Fluent NHibernate, auto mappings, ASP.NET MVC 3, Castle Windsor, and NUnit… and Moq

I’m going for a record: internet’s longest blog post title. FNHAMASPDNMVC3CWNUM is the official acronym of this post.

This is the fourth article in a series on using Fluent NHibernate with auto mappings. This time, I will cover unit testing with NUnit and Moq. If you haven’t already, you might want to catch up:

  1. How to use Fluent NHibernate with auto mappings
  2. Fluent NHibernate, auto mappings and ASP.NET MVC 3
  3. Fluent NHibernate, auto mappings, ASP.NET MVC 3, and Castle Windsor

You may be asking yourself, “What is unit testing and why would I want to do it?” If that’s the case, then you should read my previous article: What is unit testing? Dependency injection?

Here’s what the completed project will look like:

If you don’t see the solution at the top of the Solution Explorer, go to the Tools menu > Options. In the Options window, ensure “Show all settings” is checked, then go to Projects and Solutions on the left and check “Always show solution” on the right:

This time, you don’t need to create a new ASP.NET MVC 3 web application. Instead, open the solution from last time, right click on the solution at the top of the Solution Explorer and choose Add > New Project…:

Choose Visual C# Class Library as the project template and name it CastleFluentNHibernateMvc3.Tests. Once the project has been added to the solution, delete the Class1 class. Next, right click on the Tests project in the Solution Explorer and choose Manage NuGet Packages… Search the online gallery for NUnit and install it. Also, search for and install Moq.

Once the packages have been downloaded and installed, add a folder to the Tests project named Controllers, then add a class to the Controllers folder named HomeControllerTest. Make this class public and prepend it with the TestFixture attribute, like so:

[TestFixture]
public class HomeControllerTest { }

Finally, we’re ready to write some tests!

Remember, a unit test typically covers a single unit of code. In the case of a MVC application, that means that each action and method deserves its own unit test. Depending on the complexity, some actions and methods deserve several unit tests. Because our application is so simple, however, our unit tests will be relatively simple as well. As you can tell from the previous step, we will be writing unit tests for the actions in our home controller, starting with the Index action. For convenience, here is the code:

public ActionResult Index()
{
    storeRepository.BeginTransaction();

    var stores = storeRepository.GetAll();

    if ( stores == null || !stores.Any() )
    {
        storeRepository.Rollback();

        return View( "Error" );
    }
    
    try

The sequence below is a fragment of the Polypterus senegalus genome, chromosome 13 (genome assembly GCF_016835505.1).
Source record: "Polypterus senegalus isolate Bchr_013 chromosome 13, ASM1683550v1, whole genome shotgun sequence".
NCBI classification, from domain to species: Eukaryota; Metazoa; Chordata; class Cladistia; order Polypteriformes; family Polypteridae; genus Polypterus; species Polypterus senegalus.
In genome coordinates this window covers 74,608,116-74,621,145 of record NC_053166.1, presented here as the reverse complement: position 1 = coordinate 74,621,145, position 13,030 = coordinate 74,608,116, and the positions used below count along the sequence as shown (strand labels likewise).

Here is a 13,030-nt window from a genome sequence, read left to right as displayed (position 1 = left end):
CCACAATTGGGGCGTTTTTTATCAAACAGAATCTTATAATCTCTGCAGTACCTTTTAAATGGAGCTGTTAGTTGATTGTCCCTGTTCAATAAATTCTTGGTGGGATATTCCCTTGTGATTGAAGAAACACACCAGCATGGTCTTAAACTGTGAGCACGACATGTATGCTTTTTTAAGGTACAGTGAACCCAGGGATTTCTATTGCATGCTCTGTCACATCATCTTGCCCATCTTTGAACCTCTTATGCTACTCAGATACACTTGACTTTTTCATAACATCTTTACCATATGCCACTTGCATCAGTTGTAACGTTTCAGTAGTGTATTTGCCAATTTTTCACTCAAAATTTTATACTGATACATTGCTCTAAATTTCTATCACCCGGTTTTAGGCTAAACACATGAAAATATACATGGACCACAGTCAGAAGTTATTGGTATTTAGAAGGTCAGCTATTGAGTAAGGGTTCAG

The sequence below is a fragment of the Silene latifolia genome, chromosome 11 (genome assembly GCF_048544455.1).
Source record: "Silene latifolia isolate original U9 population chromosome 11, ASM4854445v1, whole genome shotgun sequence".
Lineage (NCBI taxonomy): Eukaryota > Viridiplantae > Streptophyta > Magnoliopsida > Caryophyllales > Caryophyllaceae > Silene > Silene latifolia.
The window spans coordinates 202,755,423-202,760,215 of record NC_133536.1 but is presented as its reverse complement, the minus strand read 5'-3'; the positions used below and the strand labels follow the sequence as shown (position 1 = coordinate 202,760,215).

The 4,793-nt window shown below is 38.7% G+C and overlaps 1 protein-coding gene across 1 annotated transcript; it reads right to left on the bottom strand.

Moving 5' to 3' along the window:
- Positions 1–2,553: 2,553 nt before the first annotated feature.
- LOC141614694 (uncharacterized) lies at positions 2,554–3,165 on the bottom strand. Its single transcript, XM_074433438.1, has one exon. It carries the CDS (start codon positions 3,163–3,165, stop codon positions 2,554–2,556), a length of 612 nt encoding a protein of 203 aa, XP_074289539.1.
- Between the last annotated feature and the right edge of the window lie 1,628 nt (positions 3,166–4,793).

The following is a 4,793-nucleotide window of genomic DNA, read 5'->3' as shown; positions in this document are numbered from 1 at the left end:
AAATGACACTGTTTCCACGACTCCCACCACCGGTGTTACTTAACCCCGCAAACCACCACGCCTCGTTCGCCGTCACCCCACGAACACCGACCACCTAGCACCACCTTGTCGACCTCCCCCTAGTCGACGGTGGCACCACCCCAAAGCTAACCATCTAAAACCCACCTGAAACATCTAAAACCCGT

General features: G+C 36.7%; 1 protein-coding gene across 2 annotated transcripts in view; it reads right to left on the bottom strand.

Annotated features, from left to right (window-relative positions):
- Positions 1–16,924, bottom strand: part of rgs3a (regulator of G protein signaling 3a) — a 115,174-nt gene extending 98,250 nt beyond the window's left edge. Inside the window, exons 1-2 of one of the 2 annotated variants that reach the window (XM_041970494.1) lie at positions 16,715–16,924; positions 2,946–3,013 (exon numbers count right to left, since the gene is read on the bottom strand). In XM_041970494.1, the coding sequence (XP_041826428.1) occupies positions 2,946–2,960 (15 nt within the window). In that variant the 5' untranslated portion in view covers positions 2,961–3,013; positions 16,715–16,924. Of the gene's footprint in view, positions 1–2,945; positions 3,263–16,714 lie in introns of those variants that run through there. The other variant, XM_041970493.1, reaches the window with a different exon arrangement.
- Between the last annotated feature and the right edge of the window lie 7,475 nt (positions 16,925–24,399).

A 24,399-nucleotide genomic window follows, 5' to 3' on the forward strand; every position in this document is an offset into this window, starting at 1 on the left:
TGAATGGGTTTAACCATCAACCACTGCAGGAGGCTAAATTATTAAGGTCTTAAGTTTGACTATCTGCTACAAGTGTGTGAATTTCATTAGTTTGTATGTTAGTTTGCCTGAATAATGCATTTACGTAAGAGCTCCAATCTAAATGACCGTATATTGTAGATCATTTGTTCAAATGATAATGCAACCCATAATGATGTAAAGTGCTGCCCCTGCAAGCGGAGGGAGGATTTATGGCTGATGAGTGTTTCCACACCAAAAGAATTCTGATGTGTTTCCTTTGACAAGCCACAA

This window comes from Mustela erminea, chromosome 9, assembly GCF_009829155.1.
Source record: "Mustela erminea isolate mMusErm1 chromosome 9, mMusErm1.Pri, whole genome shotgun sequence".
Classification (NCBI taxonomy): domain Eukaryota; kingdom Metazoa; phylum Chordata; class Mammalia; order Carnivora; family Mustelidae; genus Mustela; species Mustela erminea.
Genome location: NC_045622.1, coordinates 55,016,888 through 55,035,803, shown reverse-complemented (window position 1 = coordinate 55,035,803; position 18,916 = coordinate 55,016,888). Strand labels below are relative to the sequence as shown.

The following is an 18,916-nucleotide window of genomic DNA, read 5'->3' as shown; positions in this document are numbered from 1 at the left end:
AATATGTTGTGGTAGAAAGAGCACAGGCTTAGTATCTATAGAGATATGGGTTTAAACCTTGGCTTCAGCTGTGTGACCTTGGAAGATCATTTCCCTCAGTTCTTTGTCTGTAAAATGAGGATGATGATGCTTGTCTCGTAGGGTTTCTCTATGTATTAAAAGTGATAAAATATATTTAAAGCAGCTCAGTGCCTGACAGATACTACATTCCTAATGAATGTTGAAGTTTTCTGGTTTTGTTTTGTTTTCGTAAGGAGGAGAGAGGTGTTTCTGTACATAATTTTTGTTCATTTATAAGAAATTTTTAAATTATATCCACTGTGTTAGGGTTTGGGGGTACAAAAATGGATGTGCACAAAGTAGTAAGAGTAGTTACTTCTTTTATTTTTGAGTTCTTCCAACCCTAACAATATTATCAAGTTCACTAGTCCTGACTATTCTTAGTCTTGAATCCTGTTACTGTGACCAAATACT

{
        storeRepository.Commit();

        return View( stores.ToList() );
    }
    catch
    {
        storeRepository.Rollback();

        return View( "Error" );
    }
}

We want to make sure that every time the Index action is called the store repository returns a list of stores and the action returns a view. Testing that the action returns a view is simple enough, so at first we might try something like this:

[Test]
public void Index()
{
    // Arrange
    var controller = new HomeController();

    // Act
    var result = controller.Index();

    // Assert
    Assert.IsInstanceOf<ViewResult>( result );
}

The first thing you’ll notice is that the Tests project requires a reference to CastleFluentNHibernateMvc3, as well as System.Web.Mvc. Once you’ve added these references, Visual Studio will display this compilation error:

'CastleFluentNHibernateMvc3.Controllers.HomeController' does not contain a constructor that takes 0 arguments

The reason we get this error is because we modified the home controller constructor last time to use dependency injection. We did this because we don’t want to use our real repository in our unit tests. Instead, we want to use a fake (or mock) repository. This is where Moq comes in handy, although it does require a little setup before we can use it. First, we need a field to store our fake repository in the HomeControllerTest class, which we need to reset after each test execution:

[TestFixture]
public class HomeControllerTest
{
    private Mock<IRepository<Store>> storeRepositoryMock;

    [SetUp]
    public void Init()
    {
        storeRepositoryMock = new Mock<IRepository<Store>>();
    }

    // ...
}

Now, we can pass this value to the home controller constructor in our unit test, exposing its mocked instance with Moq’s Object property:

[Test]
public void Index()